Mugabe's Rival Exits Race, Calls Runoff a Sham

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Zimbabwe's opposition leader has withdrawn from the country's presidential runoff election. Morgan Tsvangirai of the Movement for Democratic Change says he is willing to negotiate with the government, but he blames President Robert Mugabe and his ruling party for creating a "violent, illegitimate sham of an election process." He says he is stepping down because the loss of life among his supporters is too high a price to pay.

"[Mugabe] has already declared that he will not accept the opposition victory, he is not going to hand over power, and that he is going to go to war if he lost. So, under those circumstances, Mugabe is determined that he wants to stay in power forever and ever," Tsvangirai tells NPR's Renee Montagne.

He says he'll move formally Wednesday to withdraw his candidacy in Friday's runoff election. Meantime, he reportedly took refuge Monday in the Dutch Embassy in Harare but had not requested asylum.

Tsvangirai's withdrawal moved the head of the Southern African Development Community to challenge Mugabe and the legitimacy of the election. Tsvangirai says he was gratified by the SADC president's expression of disgust at Mugabe's intolerance.

"My assessment is that if there is a collective position by all SADC leaders, that will be sufficient pressure" to ensure that the election is postponed and conducted according to SADC standards, or that Mugabe will be forced to concede, Tsvangirai says.

Tsvangirai is calling for a United Nations resolution to investigate abuses in Zimbabwe, to declare the election void and to reconvene a first round of the election under international supervision. The U.S. and Britain have said they plan to bring Zimbabwe's crisis before the U.N. Security Council.

Zimbabwe's Opposition Leader Pulls Out of Election

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Morgan Tsvangirai, the leader of Zimbabwe's opposition Movement for Democratic Change, announced Sunday that he is pulling out of next Friday's presidential run-off election.

Tsvangirai said a free and fair election was not possible in Zimbabwe and the loss of life among his supporters was simply too high a price to pay. The move follows a wave of political violence that most observers have blamed on supporters of veteran President Robert Mugabe.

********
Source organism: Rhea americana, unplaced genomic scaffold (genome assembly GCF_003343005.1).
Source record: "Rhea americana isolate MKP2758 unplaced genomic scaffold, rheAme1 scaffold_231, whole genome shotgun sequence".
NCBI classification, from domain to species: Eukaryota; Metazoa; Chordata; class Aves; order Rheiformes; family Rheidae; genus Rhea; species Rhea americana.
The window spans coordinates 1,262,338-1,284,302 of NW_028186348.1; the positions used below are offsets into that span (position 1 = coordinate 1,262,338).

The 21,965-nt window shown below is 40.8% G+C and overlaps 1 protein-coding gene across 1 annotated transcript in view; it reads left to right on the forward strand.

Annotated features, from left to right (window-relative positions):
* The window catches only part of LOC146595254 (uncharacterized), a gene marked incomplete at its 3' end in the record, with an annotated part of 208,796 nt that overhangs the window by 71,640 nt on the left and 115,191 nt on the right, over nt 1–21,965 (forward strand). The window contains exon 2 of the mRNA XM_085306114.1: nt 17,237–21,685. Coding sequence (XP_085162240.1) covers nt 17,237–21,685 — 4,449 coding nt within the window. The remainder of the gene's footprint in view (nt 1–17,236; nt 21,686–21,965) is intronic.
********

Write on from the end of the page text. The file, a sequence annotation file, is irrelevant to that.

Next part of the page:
From across Zimbabwe's border in South Africa, NPR's Ofeibea Quist-Arcton tells host Liane Hansen that Mugabe has been "more or less" handed a victory by default with Tsvangirai's announcement.

She also says the opposition hopes that by withdrawing from the poll, pressure will be put on the international community to act to end the political violence in Zimbabwe since the first round of voting in March.

"The opposition has very firmly put the onus not only on the international community, but also the Southern African Development Community (SADC), the African Union and diplomacy by saying, 'Look, there is no way that we could take part' in what it has called a sham of an electoral process," she says.

Quist-Arcton also says the people in Zimbabwe are suffering.

"They are being beaten," Quist-Arcton says. "Beaten on the bottom of their feet; being beaten on their buttocks if they support the opposition by pro-Mugabe thugs who are telling them: 'We will show you who to vote for this time because you voted the wrong way last time.' But there is not only a political and electoral crisis in Zimbabwe; we also have an economic crisis with inflation running, officially, at 160,000 percent – and unofficially much higher. This is a crisis."

Zimbabwe's Information Minister, Sikhanyiso Ndlovu, announced that the opposition was withdrawing from the election to avoid a total humiliation because it knew Tsvangirai was going to lose.

Meanwhile, President Mugabe has already made it clear that he will never voluntarily relinquish power after 28 years, saying only God can remove him from office.

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